Edited by W.R. Powell, with contributions from Beryl Board, Nancy Briggs, J.L. Fisher, Vanessa Harding, Joan Hasler, Norma Knight and Margaret Parsons, the volume was published in 1983.
This volume completes Chafford hundred and covers Harlow hundred. The part of Chafford hundred, now in Brentwood District and Thurrock borough, includes Aveley, Stifford, Grays Thurrock and West Thurrock beside the Thames and, further north, Childerditch, Brentwood, and South Weald. Grays Thurrock, formerly a small port with a brickworks and a brewery, is now the main centre of the borough. The coastal marshes west of Grays were used mainly as sheep pastures until the 18th century, when large-scale chalk quarrying and lime burning began. The West Thurrock cement industry, which grew up in the 19th century, became one of the largest in Europe. It has since declined and the area is now used mainly for the storage of oil and petroleum and the manufacture of soap, detergents, and marga-rine. Brentwood, now a large dormitory suburb of London, owed its early growth to its position on the main London-Colchester road, and per-haps also to the cult of St. Thomas the Martyr. The mansions of Belhus, at Aveley, and Weald Hall, South Weald, both dating from the 16th century, were demolished after the Second World War. South Weald park remains as a country park, and so does Thorndon park, including part of Childerditch, but some land in Belhus park was used after 1950 for a housing estate of the London county council. At Purfleet, in West Thurrock, a smaller housing estate occupies the site of powder magazines built by the government in the 1760s. Harlow hundred contained 11 parishes in west Essex, including the ancient market towns of Hatfield Broad Oak and Harlow. Hatfield, with its Benedictine priory, was one of the principal places in Essex in the Middle Ages, but it de-clined after the 16th century, and the hundred remained largely rural until after the Second World War, when five of its parishes became the new town of Harlow, built to rehouse 80,000 Londoners. Hatfield forest, belonging to the National Trust, comprises over 400 ha. There have been extensive maltings at Sheering and Harlow, breweries at Harlow and Hatfield Heath, and a silk mill at Little Hallingbury. Among great houses the 16th-century Hallingbury Place has disappeared, but Barrington Hall and Down Hall, both rebuilt in the mid 19th century, survive. At Netherhall, Roydon, are the remains of a 15th-century gatehouse.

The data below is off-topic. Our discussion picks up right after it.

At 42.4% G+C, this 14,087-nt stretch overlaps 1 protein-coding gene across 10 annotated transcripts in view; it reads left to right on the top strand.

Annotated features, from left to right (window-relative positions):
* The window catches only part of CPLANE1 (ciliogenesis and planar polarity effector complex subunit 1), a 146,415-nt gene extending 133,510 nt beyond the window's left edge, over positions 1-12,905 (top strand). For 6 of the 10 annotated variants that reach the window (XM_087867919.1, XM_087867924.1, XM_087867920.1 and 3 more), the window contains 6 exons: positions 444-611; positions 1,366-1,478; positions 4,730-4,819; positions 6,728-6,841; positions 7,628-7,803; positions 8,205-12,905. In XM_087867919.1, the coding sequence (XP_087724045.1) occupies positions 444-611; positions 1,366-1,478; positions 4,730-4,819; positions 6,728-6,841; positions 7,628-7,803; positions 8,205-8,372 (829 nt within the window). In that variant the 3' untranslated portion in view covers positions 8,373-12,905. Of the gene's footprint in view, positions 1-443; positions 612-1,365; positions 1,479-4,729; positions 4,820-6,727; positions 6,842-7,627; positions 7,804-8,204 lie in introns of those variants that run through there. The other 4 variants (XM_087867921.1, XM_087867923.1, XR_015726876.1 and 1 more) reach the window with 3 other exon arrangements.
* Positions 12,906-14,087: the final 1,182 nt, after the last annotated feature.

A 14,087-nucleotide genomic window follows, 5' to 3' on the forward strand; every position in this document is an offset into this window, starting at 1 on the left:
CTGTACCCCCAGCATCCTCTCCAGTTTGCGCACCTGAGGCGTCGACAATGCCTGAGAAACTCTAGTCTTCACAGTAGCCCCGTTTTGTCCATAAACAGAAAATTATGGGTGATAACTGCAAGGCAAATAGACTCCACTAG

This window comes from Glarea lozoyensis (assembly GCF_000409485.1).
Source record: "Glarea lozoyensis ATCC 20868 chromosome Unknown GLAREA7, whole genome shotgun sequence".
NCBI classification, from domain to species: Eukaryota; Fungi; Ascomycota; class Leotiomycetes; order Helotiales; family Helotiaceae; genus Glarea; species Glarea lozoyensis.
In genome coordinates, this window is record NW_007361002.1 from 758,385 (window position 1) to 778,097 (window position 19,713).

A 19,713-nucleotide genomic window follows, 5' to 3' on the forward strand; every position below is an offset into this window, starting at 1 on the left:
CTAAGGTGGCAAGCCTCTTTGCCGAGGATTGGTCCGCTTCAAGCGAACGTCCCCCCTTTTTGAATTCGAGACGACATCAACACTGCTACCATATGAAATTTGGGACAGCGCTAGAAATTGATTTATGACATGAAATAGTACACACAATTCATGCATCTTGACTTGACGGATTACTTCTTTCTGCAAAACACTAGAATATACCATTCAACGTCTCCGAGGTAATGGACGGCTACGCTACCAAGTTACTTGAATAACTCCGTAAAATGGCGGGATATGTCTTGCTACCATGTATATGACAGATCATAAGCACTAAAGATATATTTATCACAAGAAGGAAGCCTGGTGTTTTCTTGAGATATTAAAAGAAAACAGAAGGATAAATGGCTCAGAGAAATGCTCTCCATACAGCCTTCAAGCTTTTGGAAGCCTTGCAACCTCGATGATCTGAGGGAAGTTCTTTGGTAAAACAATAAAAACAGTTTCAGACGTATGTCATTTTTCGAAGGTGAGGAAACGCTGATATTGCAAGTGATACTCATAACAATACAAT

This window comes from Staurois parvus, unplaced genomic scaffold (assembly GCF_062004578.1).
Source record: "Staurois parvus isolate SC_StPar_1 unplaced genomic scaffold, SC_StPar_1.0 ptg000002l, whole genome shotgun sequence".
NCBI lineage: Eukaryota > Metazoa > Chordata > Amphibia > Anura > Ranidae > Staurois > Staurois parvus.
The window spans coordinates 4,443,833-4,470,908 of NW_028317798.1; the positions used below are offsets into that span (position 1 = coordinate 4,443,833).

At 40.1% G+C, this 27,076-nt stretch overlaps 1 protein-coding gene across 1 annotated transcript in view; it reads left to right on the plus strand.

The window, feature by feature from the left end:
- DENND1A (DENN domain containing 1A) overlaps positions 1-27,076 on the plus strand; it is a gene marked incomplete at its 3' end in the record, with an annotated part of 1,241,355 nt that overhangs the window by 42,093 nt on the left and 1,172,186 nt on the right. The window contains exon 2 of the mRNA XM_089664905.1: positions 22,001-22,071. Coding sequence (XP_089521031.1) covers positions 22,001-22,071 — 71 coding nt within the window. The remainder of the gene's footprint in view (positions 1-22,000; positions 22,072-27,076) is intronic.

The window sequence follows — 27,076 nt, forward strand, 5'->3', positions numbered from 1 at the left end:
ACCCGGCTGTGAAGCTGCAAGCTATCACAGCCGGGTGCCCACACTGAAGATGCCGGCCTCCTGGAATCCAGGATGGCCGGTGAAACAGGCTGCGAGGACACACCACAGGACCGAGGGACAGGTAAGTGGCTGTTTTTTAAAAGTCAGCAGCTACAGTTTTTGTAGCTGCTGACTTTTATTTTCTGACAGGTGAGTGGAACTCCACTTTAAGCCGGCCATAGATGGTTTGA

The full text is available on British History Online.